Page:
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Innovating the Business of Seafood for Communities & Health

By Amanda Nagai Certifications and barcode trackers can help shoppers identify seafood at the fish counter, but for consumers who really want to know what they’re eating, the real key may be genuine relationships with the people who hauled in the catch. From Alaska to San Francisco to Boston, conservationist Native Americans, seafood entrepreneurs, and nonprofit...

Dune Lankard. Photo courtesy of Eyak Preservation Council

By Amanda Nagai

Certifications and barcode trackers can help shoppers identify seafood at the fish counter, but for consumers who really want to know what they’re eating, the real key may be genuine relationships with the people who hauled in the catch. From Alaska to San Francisco to Boston, conservationist Native Americans, seafood entrepreneurs, and nonprofit organizers are developing ways to safeguard consumers and empower fishing communities by fostering such direct connections.

The first goal is to reduce fraud, which is rampant in seafood markets, costing consumers money (by paying more for lower-quality products) and endangering their health (by mislabeling species that may contain high levels of mercury).

A 2012 study by the international nonprofit Oceana found king mackerel and tilefish labeled as “safer” species, despite FDA warning they should be avoided by mothers and young children due to high levels of mercury. One-third of the 1,200 DNA-tested seafood samples in the study were fraudulently labeled.

Dune Lankard, a native Eyak tribe member and founder of the Copper River Wild Salmon Company in Cordova, Alaska, says the key to eliminating fraud is “creating the new business economy.” He believes relationships–between harvester and customer, fisherman and nature–are as valuable as the products being bought, and can provide consumers with true trust and traceability and ensure responsible stewardship of natural resources.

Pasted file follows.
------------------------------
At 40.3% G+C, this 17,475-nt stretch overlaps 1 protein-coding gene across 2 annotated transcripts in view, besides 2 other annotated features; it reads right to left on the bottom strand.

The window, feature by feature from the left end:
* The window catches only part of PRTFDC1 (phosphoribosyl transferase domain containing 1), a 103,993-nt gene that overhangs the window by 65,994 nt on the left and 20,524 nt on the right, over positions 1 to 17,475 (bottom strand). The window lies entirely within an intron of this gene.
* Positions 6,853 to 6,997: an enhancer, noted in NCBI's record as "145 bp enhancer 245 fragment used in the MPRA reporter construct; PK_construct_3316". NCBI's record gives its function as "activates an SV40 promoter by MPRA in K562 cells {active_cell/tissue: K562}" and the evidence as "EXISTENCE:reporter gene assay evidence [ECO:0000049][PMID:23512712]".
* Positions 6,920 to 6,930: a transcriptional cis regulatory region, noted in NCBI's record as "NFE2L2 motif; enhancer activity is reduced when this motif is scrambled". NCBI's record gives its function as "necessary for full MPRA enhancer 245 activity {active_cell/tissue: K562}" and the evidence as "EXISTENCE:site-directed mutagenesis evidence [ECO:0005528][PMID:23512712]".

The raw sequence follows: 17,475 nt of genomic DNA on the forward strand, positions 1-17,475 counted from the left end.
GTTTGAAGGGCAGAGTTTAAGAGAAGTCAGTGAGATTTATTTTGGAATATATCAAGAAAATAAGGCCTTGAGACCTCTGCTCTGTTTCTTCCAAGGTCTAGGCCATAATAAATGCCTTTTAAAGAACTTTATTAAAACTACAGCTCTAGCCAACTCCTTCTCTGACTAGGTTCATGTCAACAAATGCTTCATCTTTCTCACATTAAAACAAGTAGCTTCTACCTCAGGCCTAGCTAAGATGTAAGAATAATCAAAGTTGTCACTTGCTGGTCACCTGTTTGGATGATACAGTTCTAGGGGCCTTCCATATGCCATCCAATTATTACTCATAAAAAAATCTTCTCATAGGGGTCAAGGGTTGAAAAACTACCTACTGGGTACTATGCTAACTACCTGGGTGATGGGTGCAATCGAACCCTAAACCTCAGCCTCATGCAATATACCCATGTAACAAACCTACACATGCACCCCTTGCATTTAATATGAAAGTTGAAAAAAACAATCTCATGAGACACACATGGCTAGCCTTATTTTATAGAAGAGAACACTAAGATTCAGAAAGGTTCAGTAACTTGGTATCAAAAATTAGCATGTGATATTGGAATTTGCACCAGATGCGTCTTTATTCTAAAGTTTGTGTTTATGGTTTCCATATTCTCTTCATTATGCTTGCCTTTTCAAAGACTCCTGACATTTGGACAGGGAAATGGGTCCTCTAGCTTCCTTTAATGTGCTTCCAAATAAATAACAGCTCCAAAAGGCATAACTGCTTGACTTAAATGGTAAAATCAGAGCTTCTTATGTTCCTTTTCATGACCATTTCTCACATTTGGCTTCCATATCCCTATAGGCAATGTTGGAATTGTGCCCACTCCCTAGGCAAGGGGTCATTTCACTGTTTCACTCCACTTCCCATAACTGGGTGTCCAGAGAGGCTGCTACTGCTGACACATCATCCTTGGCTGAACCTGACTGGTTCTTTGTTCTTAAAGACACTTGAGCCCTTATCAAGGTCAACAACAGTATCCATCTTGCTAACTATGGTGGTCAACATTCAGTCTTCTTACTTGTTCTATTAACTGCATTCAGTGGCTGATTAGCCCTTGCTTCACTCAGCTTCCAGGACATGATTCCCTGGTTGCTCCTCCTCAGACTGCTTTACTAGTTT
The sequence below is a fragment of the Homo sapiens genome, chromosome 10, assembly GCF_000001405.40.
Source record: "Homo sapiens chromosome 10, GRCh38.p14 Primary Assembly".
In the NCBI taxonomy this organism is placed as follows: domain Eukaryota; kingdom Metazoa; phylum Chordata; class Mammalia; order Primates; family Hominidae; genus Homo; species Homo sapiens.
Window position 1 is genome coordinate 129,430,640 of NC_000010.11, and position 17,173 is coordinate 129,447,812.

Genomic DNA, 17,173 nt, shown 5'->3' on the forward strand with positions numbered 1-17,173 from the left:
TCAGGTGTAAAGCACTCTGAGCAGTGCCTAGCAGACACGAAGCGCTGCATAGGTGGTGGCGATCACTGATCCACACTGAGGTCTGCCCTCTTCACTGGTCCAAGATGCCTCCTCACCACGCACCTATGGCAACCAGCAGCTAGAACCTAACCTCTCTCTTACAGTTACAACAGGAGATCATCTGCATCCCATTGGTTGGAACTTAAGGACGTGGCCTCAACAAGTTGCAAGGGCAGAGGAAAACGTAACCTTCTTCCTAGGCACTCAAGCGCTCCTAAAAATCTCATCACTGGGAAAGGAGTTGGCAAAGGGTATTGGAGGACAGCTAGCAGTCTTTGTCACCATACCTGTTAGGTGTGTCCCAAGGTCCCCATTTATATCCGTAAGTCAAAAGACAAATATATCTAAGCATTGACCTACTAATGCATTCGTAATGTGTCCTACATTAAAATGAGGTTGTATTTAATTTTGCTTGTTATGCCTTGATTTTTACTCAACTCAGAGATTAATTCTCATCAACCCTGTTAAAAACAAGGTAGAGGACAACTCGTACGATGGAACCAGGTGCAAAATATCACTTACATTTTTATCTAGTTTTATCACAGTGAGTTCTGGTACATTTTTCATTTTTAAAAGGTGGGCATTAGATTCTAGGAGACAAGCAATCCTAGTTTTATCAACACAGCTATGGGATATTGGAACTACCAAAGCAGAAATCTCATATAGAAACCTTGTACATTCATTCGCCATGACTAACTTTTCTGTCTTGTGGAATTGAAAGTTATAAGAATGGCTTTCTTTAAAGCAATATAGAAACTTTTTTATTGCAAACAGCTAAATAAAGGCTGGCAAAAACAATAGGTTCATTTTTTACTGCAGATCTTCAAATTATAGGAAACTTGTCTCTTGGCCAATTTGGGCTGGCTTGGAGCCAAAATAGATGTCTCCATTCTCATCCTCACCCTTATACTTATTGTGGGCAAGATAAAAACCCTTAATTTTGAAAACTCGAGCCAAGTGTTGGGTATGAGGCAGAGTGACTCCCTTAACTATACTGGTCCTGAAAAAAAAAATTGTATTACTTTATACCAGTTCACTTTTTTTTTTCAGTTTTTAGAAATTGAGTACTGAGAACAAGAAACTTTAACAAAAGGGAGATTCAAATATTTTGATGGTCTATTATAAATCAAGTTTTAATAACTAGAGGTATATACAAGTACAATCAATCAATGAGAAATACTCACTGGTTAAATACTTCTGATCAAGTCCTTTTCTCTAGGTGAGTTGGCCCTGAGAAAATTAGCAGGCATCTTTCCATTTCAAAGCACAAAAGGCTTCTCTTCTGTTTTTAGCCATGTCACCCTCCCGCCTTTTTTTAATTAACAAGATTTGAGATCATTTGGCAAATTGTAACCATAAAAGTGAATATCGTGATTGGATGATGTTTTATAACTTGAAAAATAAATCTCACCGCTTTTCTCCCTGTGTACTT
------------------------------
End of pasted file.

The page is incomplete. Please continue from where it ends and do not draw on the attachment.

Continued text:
His Copper River Wild Salmon Company plans to work with 50 trusted fishermen, trained in best catch and on-boat storage practices (or, about 10 percent of the total Copper River fleet).  Through fishermen profiles on the company’s website, consumers will be able to see who their wild salmon purchases are supporting.

Lankard has developed plans that combine this for-profit venture with plans for a nonprofit LEED-certified community processing and cold-storage facility in Cordova. He anticipates it would process around 10 million pounds of the Copper River Wild Salmon Company’s salmon per year. The plan, which won third place in the 2007 Alaskan Marketplace Competition, calls for opening the facility to the community at an affordable rate by using the company’s bulk processing to bring down equipment costs.

He is currently negotiating for a facility and hopes to purchase and begin upgrades in 2014. The nonprofit facility would give the local community economic and physical control over the processing, labeling, and distribution of its high-value Copper River wild salmon, which retails for a higher price than other Alaskan salmon (this year’s price for Copper River sockeye: $23 per pound). More than two million fish, or almost 13 million pounds of Copper River salmon, were harvested last year. However, 80 percent of the salmon labeled “Copper River” doesn’t come from the watershed, says Lankard.

Such a facility would allow artisanal, multigenerational fishermen to catch less fish but generate more income by using higher quality, sustainable methods. Currently, as with fishing ports nationwide, artisanal fishermen are beholden to dockside processors who in most cases are the only buyer for their highly perishable catch and can dictate prices. Fishermen usually don’t know what price they will receive for their catch at the time of offloading, so can’t plan their catch quantity or schedule.

What’s the Name of the Boat?

Niaz Dorry, coordinating director of the nonprofit Northwest Atlantic Marine Alliance (NAMA), says a hospital she advises was shocked when they investigated the source of their “sustainable fish.” The fish delivered to the hospital was considered biologically “sustainable” based on wild stock levels, but were harvested in massive numbers.